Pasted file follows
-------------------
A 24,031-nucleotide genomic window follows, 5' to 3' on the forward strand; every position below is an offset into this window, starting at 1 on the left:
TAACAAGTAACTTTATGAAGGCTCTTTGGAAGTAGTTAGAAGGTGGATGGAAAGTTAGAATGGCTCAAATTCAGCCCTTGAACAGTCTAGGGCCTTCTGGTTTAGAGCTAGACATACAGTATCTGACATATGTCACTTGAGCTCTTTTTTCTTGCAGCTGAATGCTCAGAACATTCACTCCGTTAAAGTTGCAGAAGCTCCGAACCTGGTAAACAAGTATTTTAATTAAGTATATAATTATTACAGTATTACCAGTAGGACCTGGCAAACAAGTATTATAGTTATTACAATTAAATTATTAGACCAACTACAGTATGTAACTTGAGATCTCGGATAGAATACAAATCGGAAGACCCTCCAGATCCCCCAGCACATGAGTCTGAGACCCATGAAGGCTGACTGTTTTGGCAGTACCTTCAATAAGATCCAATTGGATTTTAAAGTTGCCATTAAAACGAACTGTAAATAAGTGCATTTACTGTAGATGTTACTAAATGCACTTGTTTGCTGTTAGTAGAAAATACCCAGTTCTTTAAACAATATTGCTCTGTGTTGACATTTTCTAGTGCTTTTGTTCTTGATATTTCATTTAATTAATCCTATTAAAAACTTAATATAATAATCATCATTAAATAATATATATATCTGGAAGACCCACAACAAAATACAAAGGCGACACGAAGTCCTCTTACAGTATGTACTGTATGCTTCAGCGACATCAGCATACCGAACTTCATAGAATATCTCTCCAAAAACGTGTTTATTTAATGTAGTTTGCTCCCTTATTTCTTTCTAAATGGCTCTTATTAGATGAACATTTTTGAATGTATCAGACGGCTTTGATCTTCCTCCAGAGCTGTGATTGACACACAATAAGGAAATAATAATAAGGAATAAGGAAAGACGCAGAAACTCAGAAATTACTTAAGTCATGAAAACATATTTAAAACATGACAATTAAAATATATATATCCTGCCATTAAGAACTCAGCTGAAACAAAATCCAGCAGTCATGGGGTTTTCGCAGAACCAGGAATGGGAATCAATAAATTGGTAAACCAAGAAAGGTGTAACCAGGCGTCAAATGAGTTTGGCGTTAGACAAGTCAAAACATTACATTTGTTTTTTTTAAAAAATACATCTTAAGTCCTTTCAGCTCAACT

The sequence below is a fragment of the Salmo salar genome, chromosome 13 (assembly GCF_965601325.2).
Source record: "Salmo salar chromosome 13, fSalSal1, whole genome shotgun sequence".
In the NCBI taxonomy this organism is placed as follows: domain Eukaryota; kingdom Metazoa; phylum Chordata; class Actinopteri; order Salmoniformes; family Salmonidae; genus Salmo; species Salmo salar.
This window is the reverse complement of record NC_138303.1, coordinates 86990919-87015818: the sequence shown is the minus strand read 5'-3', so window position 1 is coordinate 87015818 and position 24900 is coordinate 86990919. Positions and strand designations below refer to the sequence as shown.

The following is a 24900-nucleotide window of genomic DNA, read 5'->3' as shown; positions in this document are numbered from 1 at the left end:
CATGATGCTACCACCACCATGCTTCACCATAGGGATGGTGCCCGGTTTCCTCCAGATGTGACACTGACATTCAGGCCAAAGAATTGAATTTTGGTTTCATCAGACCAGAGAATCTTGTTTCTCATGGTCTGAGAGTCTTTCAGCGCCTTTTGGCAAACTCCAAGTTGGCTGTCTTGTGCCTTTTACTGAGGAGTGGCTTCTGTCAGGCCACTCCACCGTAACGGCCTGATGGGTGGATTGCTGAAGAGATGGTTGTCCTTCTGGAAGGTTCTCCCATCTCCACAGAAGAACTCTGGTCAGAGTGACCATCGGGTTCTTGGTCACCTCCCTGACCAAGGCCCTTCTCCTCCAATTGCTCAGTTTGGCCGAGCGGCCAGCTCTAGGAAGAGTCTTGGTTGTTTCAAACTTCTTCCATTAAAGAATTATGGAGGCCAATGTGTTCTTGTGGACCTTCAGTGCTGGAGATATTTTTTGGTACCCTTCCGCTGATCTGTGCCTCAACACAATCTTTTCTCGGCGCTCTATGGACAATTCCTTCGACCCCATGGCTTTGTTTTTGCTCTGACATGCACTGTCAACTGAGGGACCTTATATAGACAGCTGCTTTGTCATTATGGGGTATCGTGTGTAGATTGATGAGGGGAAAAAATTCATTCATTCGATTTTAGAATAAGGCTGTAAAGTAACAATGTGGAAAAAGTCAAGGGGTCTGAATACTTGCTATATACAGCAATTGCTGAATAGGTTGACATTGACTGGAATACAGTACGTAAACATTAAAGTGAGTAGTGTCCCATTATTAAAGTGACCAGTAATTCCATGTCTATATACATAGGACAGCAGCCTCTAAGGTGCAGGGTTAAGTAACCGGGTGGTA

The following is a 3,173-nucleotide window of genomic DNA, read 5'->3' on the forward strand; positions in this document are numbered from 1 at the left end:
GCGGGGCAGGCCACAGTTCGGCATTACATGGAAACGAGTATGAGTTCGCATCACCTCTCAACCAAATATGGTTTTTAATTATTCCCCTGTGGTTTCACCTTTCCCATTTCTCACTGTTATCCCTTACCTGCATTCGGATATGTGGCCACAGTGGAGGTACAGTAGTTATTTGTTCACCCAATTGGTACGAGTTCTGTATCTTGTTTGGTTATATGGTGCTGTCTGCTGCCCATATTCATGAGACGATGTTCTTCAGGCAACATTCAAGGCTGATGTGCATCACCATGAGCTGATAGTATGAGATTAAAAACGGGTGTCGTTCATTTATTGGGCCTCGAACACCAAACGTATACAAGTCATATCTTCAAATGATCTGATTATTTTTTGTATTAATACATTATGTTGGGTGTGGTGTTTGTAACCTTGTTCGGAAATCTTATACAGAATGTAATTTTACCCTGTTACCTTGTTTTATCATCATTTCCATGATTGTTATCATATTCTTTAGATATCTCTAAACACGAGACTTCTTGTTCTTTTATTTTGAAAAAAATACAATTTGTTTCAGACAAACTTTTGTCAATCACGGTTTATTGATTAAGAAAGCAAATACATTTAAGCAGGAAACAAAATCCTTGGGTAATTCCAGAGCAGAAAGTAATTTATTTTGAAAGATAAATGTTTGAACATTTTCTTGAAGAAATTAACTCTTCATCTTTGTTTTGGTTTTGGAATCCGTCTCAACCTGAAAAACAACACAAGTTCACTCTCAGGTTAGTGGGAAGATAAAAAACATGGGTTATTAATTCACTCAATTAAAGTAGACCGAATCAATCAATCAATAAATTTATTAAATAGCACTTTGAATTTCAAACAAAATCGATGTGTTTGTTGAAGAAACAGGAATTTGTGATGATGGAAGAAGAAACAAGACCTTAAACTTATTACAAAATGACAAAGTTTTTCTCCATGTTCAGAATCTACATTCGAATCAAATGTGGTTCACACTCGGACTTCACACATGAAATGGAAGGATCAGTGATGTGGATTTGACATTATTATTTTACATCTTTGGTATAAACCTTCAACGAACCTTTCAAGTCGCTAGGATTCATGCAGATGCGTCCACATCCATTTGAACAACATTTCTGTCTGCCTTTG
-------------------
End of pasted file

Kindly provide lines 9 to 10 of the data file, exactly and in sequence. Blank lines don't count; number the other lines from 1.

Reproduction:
The following is a 3,173-nucleotide window of genomic DNA, read 5'->3' on the forward strand; positions in this document are numbered from 1 at the left end:
GCGGGGCAGGCCACAGTTCGGCATTACATGGAAACGAGTATGAGTTCGCATCACCTCTCAACCAAATATGGTTTTTAATTATTCCCCTGTGGTTTCACCTTTCCCATTTCTCACTGTTATCCCTTACCTGCATTCGGATATGTGGCCACAGTGGAGGTACAGTAGTTATTTGTTCACCCAATTGGTACGAGTTCTGTATCTTGTTTGGTTATATGGTGCTGTCTGCTGCCCATATTCATGAGACGATGTTCTTCAGGCAACATTCAAGGCTGATGTGCATCACCATGAGCTGATAGTATGAGATTAAAAACGGGTGTCGTTCATTTATTGGGCCTCGAACACCAAACGTATACAAGTCATATCTTCAAATGATCTGATTATTTTTTGTATTAATACATTATGTTGGGTGTGGTGTTTGTAACCTTGTTCGGAAATCTTATACAGAATGTAATTTTACCCTGTTACCTTGTTTTATCATCATTTCCATGATTGTTATCATATTCTTTAGATATCTCTAAACACGAGACTTCTTGTTCTTTTATTTTGAAAAAAATACAATTTGTTTCAGACAAACTTTTGTCAATCACGGTTTATTGATTAAGAAAGCAAATACATTTAAGCAGGAAACAAAATCCTTGGGTAATTCCAGAGCAGAAAGTAATTTATTTTGAAAGATAAATGTTTGAACATTTTCTTGAAGAAATTAACTCTTCATCTTTGTTTTGGTTTTGGAATCCGTCTCAACCTGAAAAACAACACAAGTTCACTCTCAGGTTAGTGGGAAGATAAAAAACATGGGTTATTAATTCACTCAATTAAAGTAGACCGAATCAATCAATCAATAAATTTATTAAATAGCACTTTGAATTTCAAACAAAATCGATGTGTTTGTTGAAGAAACAGGAATTTGTGATGATGGAAGAAGAAACAAGACCTTAAACTTATTACAAAATGACAAAGTTTTTCTCCATGTTCAGAATCTACATTCGAATCAAATGTGGTTCACACTCGGACTTCACACATGAAATGGAAGGATCAGTGATGTGGATTTGACATTATTATTTTACATCTTTGGTATAAACCTTCAACGAACCTTTCAAGTCGCTAGGATTCATGCAGATGCGTCCACATCCATTTGAACAACATTTCTGTCTGCCTTTG